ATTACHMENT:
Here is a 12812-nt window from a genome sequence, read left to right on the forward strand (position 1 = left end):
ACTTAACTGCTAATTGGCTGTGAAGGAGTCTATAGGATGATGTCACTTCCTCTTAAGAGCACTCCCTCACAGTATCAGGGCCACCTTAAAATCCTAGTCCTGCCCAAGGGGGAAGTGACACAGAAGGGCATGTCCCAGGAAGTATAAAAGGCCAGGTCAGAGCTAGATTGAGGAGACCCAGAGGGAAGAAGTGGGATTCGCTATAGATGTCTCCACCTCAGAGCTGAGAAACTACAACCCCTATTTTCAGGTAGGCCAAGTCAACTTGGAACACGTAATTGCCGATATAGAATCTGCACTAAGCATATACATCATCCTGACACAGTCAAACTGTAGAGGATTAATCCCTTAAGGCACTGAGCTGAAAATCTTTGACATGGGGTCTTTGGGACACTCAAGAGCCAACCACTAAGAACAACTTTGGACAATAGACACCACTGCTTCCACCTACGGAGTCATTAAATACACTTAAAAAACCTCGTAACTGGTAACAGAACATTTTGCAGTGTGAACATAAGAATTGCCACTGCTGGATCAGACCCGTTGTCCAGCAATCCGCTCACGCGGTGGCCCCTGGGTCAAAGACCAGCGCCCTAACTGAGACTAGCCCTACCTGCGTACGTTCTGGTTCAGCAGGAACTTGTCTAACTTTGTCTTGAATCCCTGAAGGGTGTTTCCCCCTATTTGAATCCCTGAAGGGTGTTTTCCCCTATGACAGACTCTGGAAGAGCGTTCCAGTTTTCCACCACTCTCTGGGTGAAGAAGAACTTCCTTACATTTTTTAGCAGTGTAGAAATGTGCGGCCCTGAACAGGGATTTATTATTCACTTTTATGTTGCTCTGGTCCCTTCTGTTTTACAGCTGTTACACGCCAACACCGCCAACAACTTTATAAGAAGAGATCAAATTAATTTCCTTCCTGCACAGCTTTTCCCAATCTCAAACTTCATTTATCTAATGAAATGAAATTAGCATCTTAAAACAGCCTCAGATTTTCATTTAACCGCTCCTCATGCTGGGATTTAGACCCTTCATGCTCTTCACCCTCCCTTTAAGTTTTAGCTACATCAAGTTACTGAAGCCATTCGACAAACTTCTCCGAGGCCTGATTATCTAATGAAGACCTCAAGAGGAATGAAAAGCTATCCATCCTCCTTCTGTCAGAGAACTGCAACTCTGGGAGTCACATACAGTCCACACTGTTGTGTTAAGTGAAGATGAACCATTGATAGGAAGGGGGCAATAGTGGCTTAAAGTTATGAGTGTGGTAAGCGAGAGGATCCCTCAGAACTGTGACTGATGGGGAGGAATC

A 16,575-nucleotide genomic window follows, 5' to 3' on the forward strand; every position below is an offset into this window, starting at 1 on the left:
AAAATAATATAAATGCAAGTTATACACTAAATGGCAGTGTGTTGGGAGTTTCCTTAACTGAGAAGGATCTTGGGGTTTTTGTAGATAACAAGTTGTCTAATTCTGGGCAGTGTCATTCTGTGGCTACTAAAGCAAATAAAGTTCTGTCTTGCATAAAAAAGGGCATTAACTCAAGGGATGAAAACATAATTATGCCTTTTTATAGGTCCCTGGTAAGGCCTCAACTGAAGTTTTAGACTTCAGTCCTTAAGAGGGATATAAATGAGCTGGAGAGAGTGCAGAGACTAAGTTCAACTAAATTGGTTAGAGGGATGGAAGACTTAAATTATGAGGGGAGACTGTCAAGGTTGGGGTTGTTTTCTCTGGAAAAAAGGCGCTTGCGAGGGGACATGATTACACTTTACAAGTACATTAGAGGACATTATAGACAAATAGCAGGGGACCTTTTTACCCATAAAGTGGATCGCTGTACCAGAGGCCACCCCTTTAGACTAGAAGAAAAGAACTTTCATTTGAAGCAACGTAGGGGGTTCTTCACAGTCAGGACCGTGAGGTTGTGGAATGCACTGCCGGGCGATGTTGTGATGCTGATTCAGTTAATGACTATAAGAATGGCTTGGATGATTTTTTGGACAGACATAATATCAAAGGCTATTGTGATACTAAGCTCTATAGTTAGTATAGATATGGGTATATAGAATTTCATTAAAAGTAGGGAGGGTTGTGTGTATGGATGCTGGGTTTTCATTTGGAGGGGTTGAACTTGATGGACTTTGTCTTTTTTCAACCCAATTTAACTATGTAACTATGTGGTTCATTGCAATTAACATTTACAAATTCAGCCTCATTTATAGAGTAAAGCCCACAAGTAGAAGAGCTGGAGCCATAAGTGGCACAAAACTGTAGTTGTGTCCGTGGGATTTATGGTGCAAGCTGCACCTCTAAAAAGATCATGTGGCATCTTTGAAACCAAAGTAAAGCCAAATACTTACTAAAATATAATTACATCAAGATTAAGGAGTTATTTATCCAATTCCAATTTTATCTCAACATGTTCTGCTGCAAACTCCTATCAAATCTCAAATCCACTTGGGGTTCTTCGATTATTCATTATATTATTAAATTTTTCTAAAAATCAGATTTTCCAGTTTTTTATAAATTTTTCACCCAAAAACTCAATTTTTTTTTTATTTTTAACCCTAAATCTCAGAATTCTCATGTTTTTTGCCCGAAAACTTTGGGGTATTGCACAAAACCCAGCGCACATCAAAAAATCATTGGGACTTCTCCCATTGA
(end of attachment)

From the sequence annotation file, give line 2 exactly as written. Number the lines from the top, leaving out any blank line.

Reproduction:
ACTTAACTGCTAATTGGCTGTGAAGGAGTCTATAGGATGATGTCACTTCCTCTTAAGAGCACTCCCTCACAGTATCAGGGCCACCTTAAAATCCTAGTCCTGCCCAAGGGGGAAGTGACACAGAAGGGCATGTCCCAGGAAGTATAAAAGGCCAGGTCAGAGCTAGATTGAGGAGACCCAGAGGGAAGAAGTGGGATTCGCTATAGATGTCTCCACCTCAGAGCTGAGAAACTACAACCCCTATTTTCAGGTAGGCCAAGTCAACTTGGAACACGTAATTGCCGATATAGAATCTGCACTAAGCATATACATCATCCTGACACAGTCAAACTGTAGAGGATTAATCCCTTAAGGCACTGAGCTGAAAATCTTTGACATGGGGTCTTTGGGACACTCAAGAGCCAACCACTAAGAACAACTTTGGACAATAGACACCACTGCTTCCACCTACGGAGTCATTAAATACACTTAAAAAACCTCGTAACTGGTAACAGAACATTTTGCAGTGTGAACATAAGAATTGCCACTGCTGGATCAGACCCGTTGTCCAGCAATCCGCTCACGCGGTGGCCCCTGGGTCAAAGACCAGCGCCCTAACTGAGACTAGCCCTACCTGCGTACGTTCTGGTTCAGCAGGAACTTGTCTAACTTTGTCTTGAATCCCTGAAGGGTGTTTCCCCCTATTTGAATCCCTGAAGGGTGTTTTCCCCTATGACAGACTCTGGAAGAGCGTTCCAGTTTTCCACCACTCTCTGGGTGAAGAAGAACTTCCTTACATTTTTTAGCAGTGTAGAAATGTGCGGCCCTGAACAGGGATTTATTATTCACTTTTATGTTGCTCTGGTCCCTTCTGTTTTACAGCTGTTACACGCCAACACCGCCAACAACTTTATAAGAAGAGATCAAATTAATTTCCTTCCTGCACAGCTTTTCCCAATCTCAAACTTCATTTATCTAATGAAATGAAATTAGCATCTTAAAACAGCCTCAGATTTTCATTTAACCGCTCCTCATGCTGGGATTTAGACCCTTCATGCTCTTCACCCTCCCTTTAAGTTTTAGCTACATCAAGTTACTGAAGCCATTCGACAAACTTCTCCGAGGCCTGATTATCTAATGAAGACCTCAAGAGGAATGAAAAGCTATCCATCCTCCTTCTGTCAGAGAACTGCAACTCTGGGAGTCACATACAGTCCACACTGTTGTGTTAAGTGAAGATGAACCATTGATAGGAAGGGGGCAATAGTGGCTTAAAGTTATGAGTGTGGTAAGCGAGAGGATCCCTCAGAACTGTGACTGATGGGGAGGAATC